US wants to help Pakistan on energy, but not nuclear
ISLAMABAD, Mar 13 (Reuters) Barring nuclear power, or a gas pipeline from Iran, the United States wants to help its ally Pakistan develop potential energy sources, US Energy Secretary Mr Samuel W Bodman said today.
Sent to Pakistan by President George W Bush to discuss what can be done to cover its future needs, Bodman listed everything from coal, and gas pipelines,-except from Iran,-to renewable sources such cellulose-based ethanol and wind or solar energy.
''I've just listed a long list of potential sources of energy that this country would have an interest in, should have, apparently does have an interest in, and that's what I came prepared to talk about,'' Bodman told journalists.
''And the field of cooperation with respect to civil nuclear work is not on the list.'' When he was in Islamabad on March 4, Bush told President Pervez Musharraf it was too soon to talk of Pakistan getting a similar deal to one given India, granting access to US know-how for its civilian nuclear programme.
The United States harbours reservations about Pakistan's record on proliferation, as its top scientist, Abdul Qadeer Khan, has admitted selling nuclear parts to, among others, Iran.
Pakistan has not let US investigators question Khan, who has been under house arrest for over two years.
Mr Bodman's visit to Islamabad came as Indian and Pakistani energy officials gathered in Tehran to discuss a 7 billion dollar gas pipeline project from Iran to India, via Pakistan.
The White House last week poured cold water on the project due to concerns about Iran's nuclear ambitions, and Mr Bodman said there was no way the United States would encourage any country seeking a contractual agreement with Iran.
Instead he said Pakistan should quickly pursue alternative potential gas pipeline projects with Turkmenistan and Qatar.
Mr Bodman met Prime Minister Shaukat Aziz and Foreign Minister Khursheed Mehmood Kasuri at the start of a week-long trip that will also take him to Russia, Hungary and Kazakhstan.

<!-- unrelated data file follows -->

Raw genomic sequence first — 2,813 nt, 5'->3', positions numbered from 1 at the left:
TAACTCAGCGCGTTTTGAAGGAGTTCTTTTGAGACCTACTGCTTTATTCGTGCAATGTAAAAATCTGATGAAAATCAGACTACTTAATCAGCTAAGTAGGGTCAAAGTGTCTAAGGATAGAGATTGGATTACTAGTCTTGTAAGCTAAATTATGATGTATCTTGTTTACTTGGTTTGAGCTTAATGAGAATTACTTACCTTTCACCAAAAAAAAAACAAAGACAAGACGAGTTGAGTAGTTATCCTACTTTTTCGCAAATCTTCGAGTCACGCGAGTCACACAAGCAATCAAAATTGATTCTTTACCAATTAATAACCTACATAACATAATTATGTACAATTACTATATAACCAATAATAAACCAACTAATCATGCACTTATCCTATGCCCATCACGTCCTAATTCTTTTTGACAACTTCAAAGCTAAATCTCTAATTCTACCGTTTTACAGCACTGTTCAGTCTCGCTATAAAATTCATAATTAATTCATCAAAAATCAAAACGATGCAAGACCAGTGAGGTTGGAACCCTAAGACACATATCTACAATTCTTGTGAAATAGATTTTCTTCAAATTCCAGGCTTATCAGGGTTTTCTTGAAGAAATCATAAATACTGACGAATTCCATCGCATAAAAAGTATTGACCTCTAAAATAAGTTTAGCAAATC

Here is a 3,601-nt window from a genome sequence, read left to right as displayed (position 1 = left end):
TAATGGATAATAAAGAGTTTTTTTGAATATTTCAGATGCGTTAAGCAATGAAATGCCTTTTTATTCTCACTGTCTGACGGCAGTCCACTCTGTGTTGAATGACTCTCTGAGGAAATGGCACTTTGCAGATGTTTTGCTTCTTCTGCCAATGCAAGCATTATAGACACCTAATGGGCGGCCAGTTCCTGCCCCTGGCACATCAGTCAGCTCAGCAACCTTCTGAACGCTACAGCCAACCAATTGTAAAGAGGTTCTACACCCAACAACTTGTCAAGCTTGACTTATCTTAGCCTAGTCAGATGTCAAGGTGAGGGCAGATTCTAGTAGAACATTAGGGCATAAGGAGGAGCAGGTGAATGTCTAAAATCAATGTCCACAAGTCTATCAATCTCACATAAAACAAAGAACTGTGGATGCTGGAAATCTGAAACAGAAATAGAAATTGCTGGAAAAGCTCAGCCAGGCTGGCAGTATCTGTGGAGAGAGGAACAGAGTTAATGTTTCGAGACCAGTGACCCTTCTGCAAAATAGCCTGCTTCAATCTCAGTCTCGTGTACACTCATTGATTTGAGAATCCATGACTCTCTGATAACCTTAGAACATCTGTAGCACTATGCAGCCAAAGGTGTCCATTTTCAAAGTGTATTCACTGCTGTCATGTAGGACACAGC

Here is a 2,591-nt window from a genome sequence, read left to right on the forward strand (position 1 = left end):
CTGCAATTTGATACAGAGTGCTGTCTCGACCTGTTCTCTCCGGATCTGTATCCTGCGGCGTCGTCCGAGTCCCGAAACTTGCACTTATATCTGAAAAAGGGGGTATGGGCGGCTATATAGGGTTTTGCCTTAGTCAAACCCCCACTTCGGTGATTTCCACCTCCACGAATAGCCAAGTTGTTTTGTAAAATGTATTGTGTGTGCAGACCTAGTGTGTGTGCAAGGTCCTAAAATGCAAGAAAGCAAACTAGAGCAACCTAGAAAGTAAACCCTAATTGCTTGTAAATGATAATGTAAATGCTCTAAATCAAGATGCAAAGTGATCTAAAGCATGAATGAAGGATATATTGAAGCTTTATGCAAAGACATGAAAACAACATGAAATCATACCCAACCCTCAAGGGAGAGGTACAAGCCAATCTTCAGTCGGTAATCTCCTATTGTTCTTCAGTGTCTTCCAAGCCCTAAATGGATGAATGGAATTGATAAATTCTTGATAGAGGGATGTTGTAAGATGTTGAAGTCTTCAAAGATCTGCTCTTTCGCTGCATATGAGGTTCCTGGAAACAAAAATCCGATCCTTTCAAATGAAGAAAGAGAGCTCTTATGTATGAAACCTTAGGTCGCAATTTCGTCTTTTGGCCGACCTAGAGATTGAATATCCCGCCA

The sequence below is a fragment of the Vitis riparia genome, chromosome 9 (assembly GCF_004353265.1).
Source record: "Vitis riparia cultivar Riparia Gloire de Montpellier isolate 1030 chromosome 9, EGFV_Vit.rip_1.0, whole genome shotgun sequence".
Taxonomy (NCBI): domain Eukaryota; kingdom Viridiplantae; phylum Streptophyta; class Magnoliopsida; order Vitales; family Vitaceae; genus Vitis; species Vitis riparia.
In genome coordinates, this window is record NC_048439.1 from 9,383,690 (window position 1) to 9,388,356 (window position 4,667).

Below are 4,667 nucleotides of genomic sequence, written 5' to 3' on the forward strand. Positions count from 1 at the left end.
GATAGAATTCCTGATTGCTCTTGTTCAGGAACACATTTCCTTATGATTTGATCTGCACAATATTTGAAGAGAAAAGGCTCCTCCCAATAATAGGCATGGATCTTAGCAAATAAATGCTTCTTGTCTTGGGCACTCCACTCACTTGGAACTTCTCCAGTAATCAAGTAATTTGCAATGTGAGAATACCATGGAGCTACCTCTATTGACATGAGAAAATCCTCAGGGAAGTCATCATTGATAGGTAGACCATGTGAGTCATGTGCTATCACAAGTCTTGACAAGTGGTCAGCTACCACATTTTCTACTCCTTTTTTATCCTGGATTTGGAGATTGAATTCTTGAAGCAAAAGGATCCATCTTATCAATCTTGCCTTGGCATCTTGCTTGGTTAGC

He described his visit as as an example of the priority the United States gave to its strategic relationship with Pakistan.
The keystone of the US-Pakistani relationship remains a common war on terrorism, including against militant groups once covertly supported by the Pakistani military.
DEPENDS ON PRIVATE SECTOR Mr Bodman said he discussed what needed to be done to improve Pakistan as a destination for investment in its infrastructure, while adding that his department had no budget to help Pakistan.
''This is an effort that will have to be led by the private sector, the private sector here in Pakistan as well as the private sector in our country,'' Mr Bodman said.
Mr Bodman declined to comment on China's involvement in Pakistan's civil nuclear programme. China, a traditional ally of Pakistan, is building Pakistan's third nuclear plant.
Based on expectations that the economy will average annual growth of seven percent, Pakistan's Petroleum Ministry has projected major shortages of oil and gas, amounting to 20 million tonnes or oil equivalent by 2010, and 100 million by 2025.
To add to Pakistan's problems, the military has been struggling to contain is an insurgency by provincial separatists in Baluchistan, home to the bulk of the country's gas reserves.
The bill for oil imports is expected to cross 6 billion dollars this fiscal year to June 30, against 4.4 billion dollar in fiscal 2004/2005.
REUTERS SB RK1910